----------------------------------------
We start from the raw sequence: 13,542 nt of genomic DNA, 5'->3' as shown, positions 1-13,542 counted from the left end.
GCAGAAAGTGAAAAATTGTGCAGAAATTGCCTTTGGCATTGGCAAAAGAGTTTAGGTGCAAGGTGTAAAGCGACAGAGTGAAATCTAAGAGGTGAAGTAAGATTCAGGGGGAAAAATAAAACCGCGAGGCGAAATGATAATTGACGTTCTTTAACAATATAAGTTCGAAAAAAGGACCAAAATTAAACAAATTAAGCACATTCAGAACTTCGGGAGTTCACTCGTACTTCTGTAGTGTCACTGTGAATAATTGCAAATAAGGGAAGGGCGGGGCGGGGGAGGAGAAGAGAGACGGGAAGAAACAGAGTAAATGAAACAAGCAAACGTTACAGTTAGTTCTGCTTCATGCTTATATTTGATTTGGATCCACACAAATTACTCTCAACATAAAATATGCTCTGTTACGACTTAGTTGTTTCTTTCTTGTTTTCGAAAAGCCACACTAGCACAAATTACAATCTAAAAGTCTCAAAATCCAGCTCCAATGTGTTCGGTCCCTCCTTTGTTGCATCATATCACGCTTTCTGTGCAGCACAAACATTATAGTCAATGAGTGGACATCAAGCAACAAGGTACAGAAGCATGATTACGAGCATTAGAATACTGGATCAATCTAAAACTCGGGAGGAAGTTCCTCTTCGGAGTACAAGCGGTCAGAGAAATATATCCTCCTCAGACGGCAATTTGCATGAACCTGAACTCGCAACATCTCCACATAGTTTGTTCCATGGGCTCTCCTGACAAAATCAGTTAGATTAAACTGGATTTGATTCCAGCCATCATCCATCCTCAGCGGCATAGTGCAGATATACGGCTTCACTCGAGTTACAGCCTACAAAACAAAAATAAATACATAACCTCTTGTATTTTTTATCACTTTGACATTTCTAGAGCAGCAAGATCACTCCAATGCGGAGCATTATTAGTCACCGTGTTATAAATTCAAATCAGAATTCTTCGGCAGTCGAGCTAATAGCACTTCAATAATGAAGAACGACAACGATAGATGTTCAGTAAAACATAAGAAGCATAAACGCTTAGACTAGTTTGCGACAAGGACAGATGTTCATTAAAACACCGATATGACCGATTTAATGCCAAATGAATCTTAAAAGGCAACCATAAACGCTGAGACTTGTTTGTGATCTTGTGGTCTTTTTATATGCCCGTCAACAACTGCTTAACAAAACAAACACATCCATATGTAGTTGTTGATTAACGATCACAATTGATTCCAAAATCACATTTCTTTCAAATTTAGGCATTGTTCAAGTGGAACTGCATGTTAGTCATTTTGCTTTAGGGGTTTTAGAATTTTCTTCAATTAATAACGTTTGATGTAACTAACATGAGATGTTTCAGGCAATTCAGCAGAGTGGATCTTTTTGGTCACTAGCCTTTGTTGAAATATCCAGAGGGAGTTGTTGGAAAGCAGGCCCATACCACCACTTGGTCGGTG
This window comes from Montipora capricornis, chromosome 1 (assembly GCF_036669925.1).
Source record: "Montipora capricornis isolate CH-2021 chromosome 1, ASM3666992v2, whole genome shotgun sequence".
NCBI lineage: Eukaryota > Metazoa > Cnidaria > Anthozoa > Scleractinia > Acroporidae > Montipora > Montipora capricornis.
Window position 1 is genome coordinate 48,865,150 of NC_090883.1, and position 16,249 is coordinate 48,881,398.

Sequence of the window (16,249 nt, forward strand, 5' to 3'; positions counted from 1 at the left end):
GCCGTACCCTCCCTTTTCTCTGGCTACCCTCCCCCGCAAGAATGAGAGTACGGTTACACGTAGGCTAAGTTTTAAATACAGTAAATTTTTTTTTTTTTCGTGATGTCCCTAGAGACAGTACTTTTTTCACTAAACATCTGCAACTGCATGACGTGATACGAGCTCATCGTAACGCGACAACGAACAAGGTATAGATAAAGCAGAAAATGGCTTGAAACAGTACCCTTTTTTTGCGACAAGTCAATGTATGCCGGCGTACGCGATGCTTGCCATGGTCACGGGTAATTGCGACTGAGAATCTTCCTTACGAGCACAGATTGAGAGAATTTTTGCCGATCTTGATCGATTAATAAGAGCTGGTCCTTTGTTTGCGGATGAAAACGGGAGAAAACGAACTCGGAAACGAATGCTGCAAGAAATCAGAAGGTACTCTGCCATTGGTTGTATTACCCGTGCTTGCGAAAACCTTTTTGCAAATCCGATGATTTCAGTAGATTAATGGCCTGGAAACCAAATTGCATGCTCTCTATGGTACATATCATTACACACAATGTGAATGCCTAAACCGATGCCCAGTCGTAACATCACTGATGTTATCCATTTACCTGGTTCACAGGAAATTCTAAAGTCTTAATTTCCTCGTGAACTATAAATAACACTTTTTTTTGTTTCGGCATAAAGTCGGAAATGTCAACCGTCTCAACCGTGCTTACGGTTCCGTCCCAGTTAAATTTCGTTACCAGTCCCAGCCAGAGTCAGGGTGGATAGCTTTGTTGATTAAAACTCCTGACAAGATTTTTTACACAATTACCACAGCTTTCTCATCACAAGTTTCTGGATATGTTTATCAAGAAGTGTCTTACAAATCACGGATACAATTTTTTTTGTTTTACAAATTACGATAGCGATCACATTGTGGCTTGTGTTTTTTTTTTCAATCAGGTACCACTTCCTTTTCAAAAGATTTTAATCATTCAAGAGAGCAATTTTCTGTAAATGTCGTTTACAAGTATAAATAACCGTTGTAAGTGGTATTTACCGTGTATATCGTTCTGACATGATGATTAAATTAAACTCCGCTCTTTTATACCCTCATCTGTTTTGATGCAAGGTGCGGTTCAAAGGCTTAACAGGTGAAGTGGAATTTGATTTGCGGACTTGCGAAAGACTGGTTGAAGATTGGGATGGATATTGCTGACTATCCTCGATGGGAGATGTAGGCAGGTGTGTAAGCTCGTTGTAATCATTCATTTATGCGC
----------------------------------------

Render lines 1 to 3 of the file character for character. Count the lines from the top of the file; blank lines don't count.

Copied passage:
We start from the raw sequence: 13,542 nt of genomic DNA, 5'->3' as shown, positions 1-13,542 counted from the left end.
GCAGAAAGTGAAAAATTGTGCAGAAATTGCCTTTGGCATTGGCAAAAGAGTTTAGGTGCAAGGTGTAAAGCGACAGAGTGAAATCTAAGAGGTGAAGTAAGATTCAGGGGGAAAAATAAAACCGCGAGGCGAAATGATAATTGACGTTCTTTAACAATATAAGTTCGAAAAAAGGACCAAAATTAAACAAATTAAGCACATTCAGAACTTCGGGAGTTCACTCGTACTTCTGTAGTGTCACTGTGAATAATTGCAAATAAGGGAAGGGCGGGGCGGGGGAGGAGAAGAGAGACGGGAAGAAACAGAGTAAATGAAACAAGCAAACGTTACAGTTAGTTCTGCTTCATGCTTATATTTGATTTGGATCCACACAAATTACTCTCAACATAAAATATGCTCTGTTACGACTTAGTTGTTTCTTTCTTGTTTTCGAAAAGCCACACTAGCACAAATTACAATCTAAAAGTCTCAAAATCCAGCTCCAATGTGTTCGGTCCCTCCTTTGTTGCATCATATCACGCTTTCTGTGCAGCACAAACATTATAGTCAATGAGTGGACATCAAGCAACAAGGTACAGAAGCATGATTACGAGCATTAGAATACTGGATCAATCTAAAACTCGGGAGGAAGTTCCTCTTCGGAGTACAAGCGGTCAGAGAAATATATCCTCCTCAGACGGCAATTTGCATGAACCTGAACTCGCAACATCTCCACATAGTTTGTTCCATGGGCTCTCCTGACAAAATCAGTTAGATTAAACTGGATTTGATTCCAGCCATCATCCATCCTCAGCGGCATAGTGCAGATATACGGCTTCACTCGAGTTACAGCCTACAAAACAAAAATAAATACATAACCTCTTGTATTTTTTATCACTTTGACATTTCTAGAGCAGCAAGATCACTCCAATGCGGAGCATTATTAGTCACCGTGTTATAAATTCAAATCAGAATTCTTCGGCAGTCGAGCTAATAGCACTTCAATAATGAAGAACGACAACGATAGATGTTCAGTAAAACATAAGAAGCATAAACGCTTAGACTAGTTTGCGACAAGGACAGATGTTCATTAAAACACCGATATGACCGATTTAATGCCAAATGAATCTTAAAAGGCAACCATAAACGCTGAGACTTGTTTGTGATCTTGTGGTCTTTTTATATGCCCGTCAACAACTGCTTAACAAAACAAACACATCCATATGTAGTTGTTGATTAACGATCACAATTGATTCCAAAATCACATTTCTTTCAAATTTAGGCATTGTTCAAGTGGAACTGCATGTTAGTCATTTTGCTTTAGGGGTTTTAGAATTTTCTTCAATTAATAACGTTTGATGTAACTAACATGAGATGTTTCAGGCAATTCAGCAGAGTGGATCTTTTTGGTCACTAGCCTTTGTTGAAATATCCAGAGGGAGTTGTTGGAAAGCAGGCCCATACCACCACTTGGTCGGTG
This window comes from Montipora capricornis, chromosome 1 (assembly GCF_036669925.1).